With 1920 x 1080 pixels spread over a 6.4-inch panel, the Ultra’s screen has a dot density of 342dpi which, while short of the 386dpi the new Galaxy Note 3 boasts, is still more than adequate in my book. Any differences between a 5.7-inch and a 6.4-inch full HD screen are beyond the ability of the naked human eye - or at least my naked human eye - to distinguish.
More importantly, and thanks to what Sony calls “Triluminos technology”, which first made its appearance on Sony’s impressive W9 series TVs, the Ultra’s display is the best that has ever graced a Sony smartphone and by some margin.
In a nutshell, the Triluminos voodoo makes primary colours bolder while at the same time keeping subtle hues more, well, subtle. Imagine the natural shades of the HTC One’s Super LCD 3 screen combined with the bold palette of the Galaxy S4’s Super AMOLED panel and you get some idea of what the effect is. Combined with the latest generation of Sony’s Mobile Bravia engine, now called X-Reality, video and stills look nothing short of stunning on the Ultra.
The Ultra passes the submerged in lager test, but utterly failed to fit in a pint glass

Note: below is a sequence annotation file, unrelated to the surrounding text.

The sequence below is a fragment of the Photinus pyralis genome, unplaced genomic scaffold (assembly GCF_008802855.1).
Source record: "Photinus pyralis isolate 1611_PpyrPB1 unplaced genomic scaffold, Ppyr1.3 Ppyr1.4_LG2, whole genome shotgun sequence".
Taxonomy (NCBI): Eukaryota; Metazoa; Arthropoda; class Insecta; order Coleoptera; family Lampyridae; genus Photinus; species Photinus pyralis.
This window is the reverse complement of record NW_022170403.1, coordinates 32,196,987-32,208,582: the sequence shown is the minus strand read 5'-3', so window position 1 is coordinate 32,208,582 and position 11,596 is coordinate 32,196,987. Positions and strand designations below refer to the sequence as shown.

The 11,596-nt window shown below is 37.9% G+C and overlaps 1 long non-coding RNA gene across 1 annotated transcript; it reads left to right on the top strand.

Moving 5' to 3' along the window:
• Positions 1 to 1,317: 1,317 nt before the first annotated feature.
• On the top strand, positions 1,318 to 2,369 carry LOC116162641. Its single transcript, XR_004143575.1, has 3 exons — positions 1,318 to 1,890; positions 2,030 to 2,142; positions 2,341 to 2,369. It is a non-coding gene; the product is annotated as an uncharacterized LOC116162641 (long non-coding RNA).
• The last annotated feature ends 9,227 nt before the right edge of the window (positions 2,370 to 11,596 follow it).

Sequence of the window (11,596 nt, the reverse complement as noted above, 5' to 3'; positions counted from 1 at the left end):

I’ve no idea if it’s a side-effect of Triluminos but the Ultra’s LCD screen is brighter than the Xperia Z’s and there is much less washout at extreme viewing angles. The screen is rather reflective, though, so despite the extra brightness it’s still not quite as legible in direct sunlight as the Galaxy S4.
No stylus to hand? USE A BIRO
Unusually you can use an ordinary graphite pencil or pen to write on the display as you would with an S-Pen on a Galaxy Note device. You don’t get any of the S-Pen TouchWiz functionality but it does mean you can take easier advantage of the handwriting recognition system. Despite the scratch-proof screen glass, I’m not sure this is something I’d suggest you do regularly or with any gusto.
Not much smaller than a Nexus 7
Turning to the guts of the machine, the Z Ultra is the first device I’ve come across that uses Qualcomm’s latest Snapdragon 800 chipset, which will also power Samsung’s forthcoming Galaxy Note 3. It features a quad-core 2.2GHz Krait processor, an Adreno 330 graphics core and 2GB of RAM. The Adreno 330 GPU supports OpenGL ES 3.0 which is also a feature of Android 4.3 so it is reasonable to expect even better graphics performance once the Ultra is updated from version 4.2. Sony says this will happen in the near future.
Not that the graphics need better performance. As it stands, the Ultra is a seriously powerful device, the first I’ve seen to return AnTuTu scores over 30,000, let alone 35,000. Twelve months ago even half that number was pretty impressive which shows how quickly things are developing in the world of mobile chippery. Of course whether or not you need that sort of grunt in a phone is another matter. The SunSpider web page rendering score of 750 was equally impressive.
The Sim and Micro SD slots are covered; the audio jack isn’t